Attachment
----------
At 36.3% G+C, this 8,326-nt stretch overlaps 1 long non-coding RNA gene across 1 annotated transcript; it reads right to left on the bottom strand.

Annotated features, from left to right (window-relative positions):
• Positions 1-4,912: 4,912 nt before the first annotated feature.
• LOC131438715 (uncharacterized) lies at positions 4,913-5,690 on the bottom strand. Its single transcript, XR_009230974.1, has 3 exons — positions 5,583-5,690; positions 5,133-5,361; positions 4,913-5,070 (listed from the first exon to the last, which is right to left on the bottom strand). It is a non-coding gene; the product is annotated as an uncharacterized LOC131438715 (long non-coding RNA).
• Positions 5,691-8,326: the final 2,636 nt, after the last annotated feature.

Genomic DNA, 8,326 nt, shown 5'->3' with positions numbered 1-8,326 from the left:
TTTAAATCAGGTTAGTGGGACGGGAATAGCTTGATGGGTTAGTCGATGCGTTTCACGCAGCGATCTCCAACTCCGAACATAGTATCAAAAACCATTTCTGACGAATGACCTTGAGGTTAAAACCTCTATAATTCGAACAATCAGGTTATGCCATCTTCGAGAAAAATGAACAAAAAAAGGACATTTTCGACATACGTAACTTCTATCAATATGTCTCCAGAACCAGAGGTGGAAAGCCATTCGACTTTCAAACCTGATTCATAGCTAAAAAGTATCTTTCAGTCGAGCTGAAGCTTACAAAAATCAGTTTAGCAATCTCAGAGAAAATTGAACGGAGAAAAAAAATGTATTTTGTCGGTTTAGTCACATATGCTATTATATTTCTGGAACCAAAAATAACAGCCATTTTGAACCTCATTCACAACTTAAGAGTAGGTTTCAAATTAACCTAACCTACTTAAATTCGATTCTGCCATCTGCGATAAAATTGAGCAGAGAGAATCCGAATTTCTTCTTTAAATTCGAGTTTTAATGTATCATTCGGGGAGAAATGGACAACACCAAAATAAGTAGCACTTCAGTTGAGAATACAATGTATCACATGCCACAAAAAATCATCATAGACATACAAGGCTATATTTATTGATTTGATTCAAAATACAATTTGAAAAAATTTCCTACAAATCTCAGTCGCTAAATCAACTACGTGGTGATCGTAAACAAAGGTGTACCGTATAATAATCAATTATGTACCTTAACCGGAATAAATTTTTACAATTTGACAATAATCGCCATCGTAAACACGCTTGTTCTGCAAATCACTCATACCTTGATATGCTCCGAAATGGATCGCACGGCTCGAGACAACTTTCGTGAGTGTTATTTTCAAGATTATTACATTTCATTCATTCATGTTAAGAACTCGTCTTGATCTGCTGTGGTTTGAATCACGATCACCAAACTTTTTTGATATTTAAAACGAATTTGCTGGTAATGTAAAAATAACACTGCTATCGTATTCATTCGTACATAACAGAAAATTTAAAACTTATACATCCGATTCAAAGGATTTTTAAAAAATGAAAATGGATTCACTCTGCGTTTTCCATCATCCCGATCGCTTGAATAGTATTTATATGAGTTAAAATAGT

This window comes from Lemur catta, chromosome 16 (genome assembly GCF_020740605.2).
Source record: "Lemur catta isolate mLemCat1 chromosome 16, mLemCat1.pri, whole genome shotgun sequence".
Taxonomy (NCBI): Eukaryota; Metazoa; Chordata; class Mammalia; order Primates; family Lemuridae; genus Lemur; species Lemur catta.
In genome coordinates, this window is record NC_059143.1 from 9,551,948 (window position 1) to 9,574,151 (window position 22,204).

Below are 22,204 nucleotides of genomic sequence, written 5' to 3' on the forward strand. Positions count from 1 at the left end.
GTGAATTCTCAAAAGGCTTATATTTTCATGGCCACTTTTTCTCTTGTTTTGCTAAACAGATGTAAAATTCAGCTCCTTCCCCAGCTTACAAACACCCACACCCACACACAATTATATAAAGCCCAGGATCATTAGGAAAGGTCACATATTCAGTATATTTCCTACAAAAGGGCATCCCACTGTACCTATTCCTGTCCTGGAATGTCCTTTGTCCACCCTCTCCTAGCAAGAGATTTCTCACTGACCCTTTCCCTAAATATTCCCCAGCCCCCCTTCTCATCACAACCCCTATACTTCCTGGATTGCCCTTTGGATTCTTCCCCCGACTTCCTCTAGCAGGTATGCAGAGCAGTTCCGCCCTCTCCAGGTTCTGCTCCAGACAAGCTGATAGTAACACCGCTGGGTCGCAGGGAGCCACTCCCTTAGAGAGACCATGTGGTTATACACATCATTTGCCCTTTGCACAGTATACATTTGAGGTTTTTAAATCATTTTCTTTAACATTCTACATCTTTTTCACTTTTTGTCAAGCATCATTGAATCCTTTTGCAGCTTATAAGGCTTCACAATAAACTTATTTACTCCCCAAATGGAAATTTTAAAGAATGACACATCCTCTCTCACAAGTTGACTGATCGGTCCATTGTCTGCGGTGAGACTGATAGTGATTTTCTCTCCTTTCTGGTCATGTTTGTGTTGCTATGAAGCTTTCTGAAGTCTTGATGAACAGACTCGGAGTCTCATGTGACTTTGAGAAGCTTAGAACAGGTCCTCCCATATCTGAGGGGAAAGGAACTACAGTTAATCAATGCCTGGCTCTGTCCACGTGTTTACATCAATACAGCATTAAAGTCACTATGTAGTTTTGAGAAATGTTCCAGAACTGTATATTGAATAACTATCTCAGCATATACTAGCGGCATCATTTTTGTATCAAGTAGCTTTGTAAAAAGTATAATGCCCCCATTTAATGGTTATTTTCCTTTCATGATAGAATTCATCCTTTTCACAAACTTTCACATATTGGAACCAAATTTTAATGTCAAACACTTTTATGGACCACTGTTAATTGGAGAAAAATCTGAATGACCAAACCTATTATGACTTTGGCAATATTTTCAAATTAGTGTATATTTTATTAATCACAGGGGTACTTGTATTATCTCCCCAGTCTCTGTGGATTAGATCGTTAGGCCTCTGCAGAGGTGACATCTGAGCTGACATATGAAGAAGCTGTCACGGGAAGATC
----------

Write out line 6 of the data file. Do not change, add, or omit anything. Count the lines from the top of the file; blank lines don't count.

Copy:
Genomic DNA, 8,326 nt, shown 5'->3' with positions numbered 1-8,326 from the left: